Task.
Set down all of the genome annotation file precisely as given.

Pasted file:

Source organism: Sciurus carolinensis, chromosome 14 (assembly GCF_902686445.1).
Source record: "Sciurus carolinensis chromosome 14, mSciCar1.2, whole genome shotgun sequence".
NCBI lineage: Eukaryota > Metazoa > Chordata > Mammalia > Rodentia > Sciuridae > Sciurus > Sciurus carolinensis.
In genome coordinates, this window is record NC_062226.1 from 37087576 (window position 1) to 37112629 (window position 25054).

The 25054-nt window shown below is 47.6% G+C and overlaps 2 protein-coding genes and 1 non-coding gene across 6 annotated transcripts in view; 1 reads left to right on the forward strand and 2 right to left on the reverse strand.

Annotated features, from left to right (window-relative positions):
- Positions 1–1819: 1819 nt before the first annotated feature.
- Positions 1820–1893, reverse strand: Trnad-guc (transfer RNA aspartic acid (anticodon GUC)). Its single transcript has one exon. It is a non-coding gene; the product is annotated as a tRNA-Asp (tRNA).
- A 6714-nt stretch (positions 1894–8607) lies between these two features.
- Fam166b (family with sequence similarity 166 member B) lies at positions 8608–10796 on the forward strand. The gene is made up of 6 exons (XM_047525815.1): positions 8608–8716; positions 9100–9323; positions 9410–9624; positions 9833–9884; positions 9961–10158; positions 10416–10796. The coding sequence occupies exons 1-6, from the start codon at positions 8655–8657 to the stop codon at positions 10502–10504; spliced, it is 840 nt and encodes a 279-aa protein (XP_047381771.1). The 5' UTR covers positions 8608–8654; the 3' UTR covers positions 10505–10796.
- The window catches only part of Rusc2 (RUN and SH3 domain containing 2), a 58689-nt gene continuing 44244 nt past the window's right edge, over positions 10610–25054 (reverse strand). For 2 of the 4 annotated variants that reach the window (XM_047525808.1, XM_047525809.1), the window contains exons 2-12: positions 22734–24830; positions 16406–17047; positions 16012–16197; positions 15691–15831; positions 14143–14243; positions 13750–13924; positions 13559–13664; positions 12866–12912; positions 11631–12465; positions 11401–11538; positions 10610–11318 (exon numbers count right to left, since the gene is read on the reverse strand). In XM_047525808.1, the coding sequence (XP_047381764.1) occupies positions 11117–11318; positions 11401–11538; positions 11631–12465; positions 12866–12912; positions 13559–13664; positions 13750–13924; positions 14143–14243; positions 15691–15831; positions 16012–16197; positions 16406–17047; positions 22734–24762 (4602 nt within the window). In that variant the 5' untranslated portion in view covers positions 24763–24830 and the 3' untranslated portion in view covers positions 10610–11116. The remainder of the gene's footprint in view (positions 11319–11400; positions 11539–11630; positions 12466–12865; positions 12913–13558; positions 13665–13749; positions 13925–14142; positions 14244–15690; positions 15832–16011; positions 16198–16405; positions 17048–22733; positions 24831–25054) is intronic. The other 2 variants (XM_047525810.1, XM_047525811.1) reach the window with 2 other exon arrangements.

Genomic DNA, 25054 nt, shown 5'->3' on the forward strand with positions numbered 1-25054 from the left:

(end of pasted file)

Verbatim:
Source organism: Sciurus carolinensis, chromosome 14 (assembly GCF_902686445.1).
Source record: "Sciurus carolinensis chromosome 14, mSciCar1.2, whole genome shotgun sequence".
NCBI lineage: Eukaryota > Metazoa > Chordata > Mammalia > Rodentia > Sciuridae > Sciurus > Sciurus carolinensis.
In genome coordinates, this window is record NC_062226.1 from 37087576 (window position 1) to 37112629 (window position 25054).

The 25054-nt window shown below is 47.6% G+C and overlaps 2 protein-coding genes and 1 non-coding gene across 6 annotated transcripts in view; 1 reads left to right on the forward strand and 2 right to left on the reverse strand.

Annotated features, from left to right (window-relative positions):
- Positions 1–1819: 1819 nt before the first annotated feature.
- Positions 1820–1893, reverse strand: Trnad-guc (transfer RNA aspartic acid (anticodon GUC)). Its single transcript has one exon. It is a non-coding gene; the product is annotated as a tRNA-Asp (tRNA).
- A 6714-nt stretch (positions 1894–8607) lies between these two features.
- Fam166b (family with sequence similarity 166 member B) lies at positions 8608–10796 on the forward strand. The gene is made up of 6 exons (XM_047525815.1): positions 8608–8716; positions 9100–9323; positions 9410–9624; positions 9833–9884; positions 9961–10158; positions 10416–10796. The coding sequence occupies exons 1-6, from the start codon at positions 8655–8657 to the stop codon at positions 10502–10504; spliced, it is 840 nt and encodes a 279-aa protein (XP_047381771.1). The 5' UTR covers positions 8608–8654; the 3' UTR covers positions 10505–10796.
- The window catches only part of Rusc2 (RUN and SH3 domain containing 2), a 58689-nt gene continuing 44244 nt past the window's right edge, over positions 10610–25054 (reverse strand). For 2 of the 4 annotated variants that reach the window (XM_047525808.1, XM_047525809.1), the window contains exons 2-12: positions 22734–24830; positions 16406–17047; positions 16012–16197; positions 15691–15831; positions 14143–14243; positions 13750–13924; positions 13559–13664; positions 12866–12912; positions 11631–12465; positions 11401–11538; positions 10610–11318 (exon numbers count right to left, since the gene is read on the reverse strand). In XM_047525808.1, the coding sequence (XP_047381764.1) occupies positions 11117–11318; positions 11401–11538; positions 11631–12465; positions 12866–12912; positions 13559–13664; positions 13750–13924; positions 14143–14243; positions 15691–15831; positions 16012–16197; positions 16406–17047; positions 22734–24762 (4602 nt within the window). In that variant the 5' untranslated portion in view covers positions 24763–24830 and the 3' untranslated portion in view covers positions 10610–11116. The remainder of the gene's footprint in view (positions 11319–11400; positions 11539–11630; positions 12466–12865; positions 12913–13558; positions 13665–13749; positions 13925–14142; positions 14244–15690; positions 15832–16011; positions 16198–16405; positions 17048–22733; positions 24831–25054) is intronic. The other 2 variants (XM_047525810.1, XM_047525811.1) reach the window with 2 other exon arrangements.

Genomic DNA, 25054 nt, shown 5'->3' on the forward strand with positions numbered 1-25054 from the left: